CLEARWATER, Fla. (AP) — A.J. Burnett and the Philadelphia Phillies have completed a contract that guarantees the pitcher $15 million for 2014 and $22.5 million over two seasons.
Under the deal finalized Sunday, Burnett would make $33.5 million over two seasons if he makes 30 starts or more in both years.
The 37-year-old Burnett, who pitched for Pittsburgh for the last two seasons, chose the Phillies over the Pirates, he said, because of the proximity of the team to his home in Monkton, Md. Burnett said the Baltimore Orioles and Washington Nationals showed very little interest.
"An hour and a half," Burnett said of the commute to Philadelphia from home. "I can drive home and stay in my own house if I want to. ... I'll put it very simple, this is the first time in my career I made a decision that wasn't about A.J. Burnett. It was about my wife. It was about my kids. It was about playing somewhere where I'm at home and can still do what I love. And that feels good. It feels good. It was a no-brainer."
Burnett revived his career with Pittsburgh the last two seasons, pitching to a 3.31 ERA and winning 26 games.
For the majority of the winter, Burnett said he was leaning toward retirement, however. But then the "itch" to start throwing again arrived in January and he changed his mind.
For the Phillies, an older team still attempting to contend, Burnett was the "perfect fit," said general manager Ruben Amaro Jr.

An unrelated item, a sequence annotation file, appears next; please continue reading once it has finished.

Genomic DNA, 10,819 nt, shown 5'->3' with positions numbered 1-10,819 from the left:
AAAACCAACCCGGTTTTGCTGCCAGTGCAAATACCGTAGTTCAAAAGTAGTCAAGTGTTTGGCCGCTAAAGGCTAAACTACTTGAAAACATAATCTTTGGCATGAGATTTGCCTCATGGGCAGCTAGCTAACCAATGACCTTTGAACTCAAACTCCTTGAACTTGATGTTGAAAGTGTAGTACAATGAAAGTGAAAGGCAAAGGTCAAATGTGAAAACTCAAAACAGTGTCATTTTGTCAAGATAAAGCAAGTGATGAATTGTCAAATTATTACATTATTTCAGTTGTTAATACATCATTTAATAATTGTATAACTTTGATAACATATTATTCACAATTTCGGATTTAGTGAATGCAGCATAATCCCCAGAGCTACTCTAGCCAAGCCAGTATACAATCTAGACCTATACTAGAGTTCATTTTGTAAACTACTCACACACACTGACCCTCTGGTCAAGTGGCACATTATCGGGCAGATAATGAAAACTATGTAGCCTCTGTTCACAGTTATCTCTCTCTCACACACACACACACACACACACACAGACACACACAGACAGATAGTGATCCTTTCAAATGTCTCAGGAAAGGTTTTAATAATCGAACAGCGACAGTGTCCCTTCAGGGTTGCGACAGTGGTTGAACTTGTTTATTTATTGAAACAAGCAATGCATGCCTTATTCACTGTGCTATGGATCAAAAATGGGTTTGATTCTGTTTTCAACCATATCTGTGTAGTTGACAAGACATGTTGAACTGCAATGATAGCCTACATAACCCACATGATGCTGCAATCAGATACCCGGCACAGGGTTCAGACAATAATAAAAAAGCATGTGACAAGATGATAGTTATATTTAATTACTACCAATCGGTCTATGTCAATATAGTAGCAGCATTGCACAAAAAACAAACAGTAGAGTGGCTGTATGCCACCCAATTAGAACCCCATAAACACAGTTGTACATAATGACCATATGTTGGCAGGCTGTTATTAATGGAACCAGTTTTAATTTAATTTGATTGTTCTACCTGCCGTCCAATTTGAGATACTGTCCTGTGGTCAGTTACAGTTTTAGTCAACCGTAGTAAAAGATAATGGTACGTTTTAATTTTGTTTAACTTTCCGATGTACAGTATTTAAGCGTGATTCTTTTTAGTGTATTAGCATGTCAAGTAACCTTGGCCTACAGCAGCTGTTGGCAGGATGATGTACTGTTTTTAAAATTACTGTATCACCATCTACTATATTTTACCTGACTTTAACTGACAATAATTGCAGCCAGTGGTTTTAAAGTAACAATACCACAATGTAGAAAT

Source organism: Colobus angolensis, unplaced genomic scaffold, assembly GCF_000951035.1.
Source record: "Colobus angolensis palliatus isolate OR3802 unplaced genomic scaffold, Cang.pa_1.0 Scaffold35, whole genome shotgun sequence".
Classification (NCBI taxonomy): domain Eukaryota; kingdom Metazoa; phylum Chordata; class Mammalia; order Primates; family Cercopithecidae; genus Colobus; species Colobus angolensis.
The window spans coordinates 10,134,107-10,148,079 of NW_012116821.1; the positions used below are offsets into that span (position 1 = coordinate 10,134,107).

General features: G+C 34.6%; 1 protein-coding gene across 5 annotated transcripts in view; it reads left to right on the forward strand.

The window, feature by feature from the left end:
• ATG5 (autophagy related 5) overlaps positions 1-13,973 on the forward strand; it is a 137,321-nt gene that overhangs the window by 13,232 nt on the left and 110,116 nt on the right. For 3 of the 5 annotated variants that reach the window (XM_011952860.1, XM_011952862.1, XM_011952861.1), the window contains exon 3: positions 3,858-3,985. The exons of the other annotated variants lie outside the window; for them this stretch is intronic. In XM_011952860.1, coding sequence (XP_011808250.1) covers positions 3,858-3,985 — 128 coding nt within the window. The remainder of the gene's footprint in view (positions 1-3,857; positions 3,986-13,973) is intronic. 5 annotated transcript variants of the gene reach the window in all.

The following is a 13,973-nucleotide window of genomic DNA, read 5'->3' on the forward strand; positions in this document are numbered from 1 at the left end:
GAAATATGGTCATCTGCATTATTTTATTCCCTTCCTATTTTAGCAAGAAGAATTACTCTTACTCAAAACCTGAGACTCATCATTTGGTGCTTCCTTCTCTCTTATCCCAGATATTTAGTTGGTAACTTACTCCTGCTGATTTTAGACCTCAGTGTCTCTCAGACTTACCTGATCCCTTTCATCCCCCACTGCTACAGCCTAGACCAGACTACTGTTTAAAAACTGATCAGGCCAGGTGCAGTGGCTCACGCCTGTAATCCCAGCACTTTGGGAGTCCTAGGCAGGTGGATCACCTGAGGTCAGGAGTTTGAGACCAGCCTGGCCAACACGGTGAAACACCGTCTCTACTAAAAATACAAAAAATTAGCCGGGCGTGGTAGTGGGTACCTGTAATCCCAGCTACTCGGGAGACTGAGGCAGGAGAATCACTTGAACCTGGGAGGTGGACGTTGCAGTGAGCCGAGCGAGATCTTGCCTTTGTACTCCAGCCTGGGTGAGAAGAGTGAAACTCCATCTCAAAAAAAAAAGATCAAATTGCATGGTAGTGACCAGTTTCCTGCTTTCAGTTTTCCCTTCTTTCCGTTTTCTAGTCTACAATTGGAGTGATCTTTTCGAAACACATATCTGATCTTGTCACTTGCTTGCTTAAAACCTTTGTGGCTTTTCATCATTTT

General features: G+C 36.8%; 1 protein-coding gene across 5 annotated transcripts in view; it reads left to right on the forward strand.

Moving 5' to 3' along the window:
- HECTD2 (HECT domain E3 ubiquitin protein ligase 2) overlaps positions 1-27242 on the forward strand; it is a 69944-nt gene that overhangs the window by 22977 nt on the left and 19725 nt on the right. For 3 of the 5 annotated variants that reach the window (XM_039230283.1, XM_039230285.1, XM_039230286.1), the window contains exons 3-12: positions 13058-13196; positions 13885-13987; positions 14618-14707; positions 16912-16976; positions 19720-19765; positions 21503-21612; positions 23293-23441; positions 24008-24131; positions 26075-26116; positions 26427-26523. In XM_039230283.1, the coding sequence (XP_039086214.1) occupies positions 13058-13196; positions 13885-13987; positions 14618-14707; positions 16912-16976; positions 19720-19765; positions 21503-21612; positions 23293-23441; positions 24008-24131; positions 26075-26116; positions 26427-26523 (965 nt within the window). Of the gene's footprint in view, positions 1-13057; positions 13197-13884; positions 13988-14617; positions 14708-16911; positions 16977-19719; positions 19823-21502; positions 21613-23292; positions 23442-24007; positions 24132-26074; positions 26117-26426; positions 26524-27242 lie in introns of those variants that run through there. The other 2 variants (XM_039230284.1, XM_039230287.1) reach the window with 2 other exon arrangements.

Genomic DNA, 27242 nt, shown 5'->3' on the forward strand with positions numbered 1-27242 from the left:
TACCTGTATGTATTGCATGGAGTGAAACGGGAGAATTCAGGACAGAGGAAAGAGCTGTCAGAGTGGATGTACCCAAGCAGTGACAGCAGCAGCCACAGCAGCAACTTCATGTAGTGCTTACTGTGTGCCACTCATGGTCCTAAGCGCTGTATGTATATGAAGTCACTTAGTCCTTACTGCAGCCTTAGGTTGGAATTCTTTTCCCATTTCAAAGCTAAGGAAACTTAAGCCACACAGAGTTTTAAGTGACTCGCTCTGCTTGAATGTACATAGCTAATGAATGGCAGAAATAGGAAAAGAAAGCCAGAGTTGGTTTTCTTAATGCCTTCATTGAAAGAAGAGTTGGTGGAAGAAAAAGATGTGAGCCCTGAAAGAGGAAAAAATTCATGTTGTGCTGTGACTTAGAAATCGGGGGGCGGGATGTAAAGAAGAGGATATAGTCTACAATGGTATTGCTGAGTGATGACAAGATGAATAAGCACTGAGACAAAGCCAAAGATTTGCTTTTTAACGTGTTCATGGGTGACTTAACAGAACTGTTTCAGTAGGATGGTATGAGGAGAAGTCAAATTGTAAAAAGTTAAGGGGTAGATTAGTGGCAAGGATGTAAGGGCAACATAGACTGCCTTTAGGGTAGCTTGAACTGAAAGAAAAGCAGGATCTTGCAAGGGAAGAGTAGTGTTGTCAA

"Being able to bring in a top of the rotation talent, someone who knows what it takes to win a championship, somebody who knows how to pitch when the game is on the line and when the season is on the line," Amaro said. "We're certainly pleased to slide A.J. into the top of our rotation."
Manager Ryne Sandberg, who took over for Charlie Manuel in the middle of August, smiled throughout Sunday's press conference. Sandberg will slide the right-handed Burnett into a rotation that features All-Star left-handers Cole Hamels and Cliff Lee.
"He's a belated Christmas present and Valentine's Day present that I've been waiting for," Sandberg said. "A little late, but I'll take it. He's a different maker for us. He's a big piece. ... I couldn't be happier."